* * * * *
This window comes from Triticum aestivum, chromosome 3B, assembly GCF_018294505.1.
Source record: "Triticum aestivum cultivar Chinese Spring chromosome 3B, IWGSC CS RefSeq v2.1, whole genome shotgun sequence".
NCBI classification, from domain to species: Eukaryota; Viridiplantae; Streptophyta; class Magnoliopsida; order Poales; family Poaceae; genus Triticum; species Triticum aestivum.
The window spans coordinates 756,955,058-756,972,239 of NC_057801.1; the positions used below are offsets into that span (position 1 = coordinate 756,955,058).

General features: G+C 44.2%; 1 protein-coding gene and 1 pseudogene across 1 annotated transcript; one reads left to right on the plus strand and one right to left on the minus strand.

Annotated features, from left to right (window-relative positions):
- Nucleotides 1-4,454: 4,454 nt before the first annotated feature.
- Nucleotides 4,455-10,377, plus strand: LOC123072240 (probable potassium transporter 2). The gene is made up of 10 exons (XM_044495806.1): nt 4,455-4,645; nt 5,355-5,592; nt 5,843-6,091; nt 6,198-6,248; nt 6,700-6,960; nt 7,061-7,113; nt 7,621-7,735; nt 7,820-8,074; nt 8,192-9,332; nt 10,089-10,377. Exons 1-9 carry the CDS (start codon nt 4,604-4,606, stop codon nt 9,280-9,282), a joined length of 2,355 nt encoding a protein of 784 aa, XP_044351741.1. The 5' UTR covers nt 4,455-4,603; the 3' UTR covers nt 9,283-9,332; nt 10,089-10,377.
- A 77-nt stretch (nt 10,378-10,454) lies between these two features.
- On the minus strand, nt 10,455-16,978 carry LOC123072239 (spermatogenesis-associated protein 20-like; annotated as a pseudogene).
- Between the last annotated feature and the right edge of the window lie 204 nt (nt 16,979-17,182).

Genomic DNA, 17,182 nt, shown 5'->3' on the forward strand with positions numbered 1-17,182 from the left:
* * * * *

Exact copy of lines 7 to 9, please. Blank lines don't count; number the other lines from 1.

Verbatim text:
- Nucleotides 1-4,454: 4,454 nt before the first annotated feature.
- Nucleotides 4,455-10,377, plus strand: LOC123072240 (probable potassium transporter 2). The gene is made up of 10 exons (XM_044495806.1): nt 4,455-4,645; nt 5,355-5,592; nt 5,843-6,091; nt 6,198-6,248; nt 6,700-6,960; nt 7,061-7,113; nt 7,621-7,735; nt 7,820-8,074; nt 8,192-9,332; nt 10,089-10,377. Exons 1-9 carry the CDS (start codon nt 4,604-4,606, stop codon nt 9,280-9,282), a joined length of 2,355 nt encoding a protein of 784 aa, XP_044351741.1. The 5' UTR covers nt 4,455-4,603; the 3' UTR covers nt 9,283-9,332; nt 10,089-10,377.
- A 77-nt stretch (nt 10,378-10,454) lies between these two features.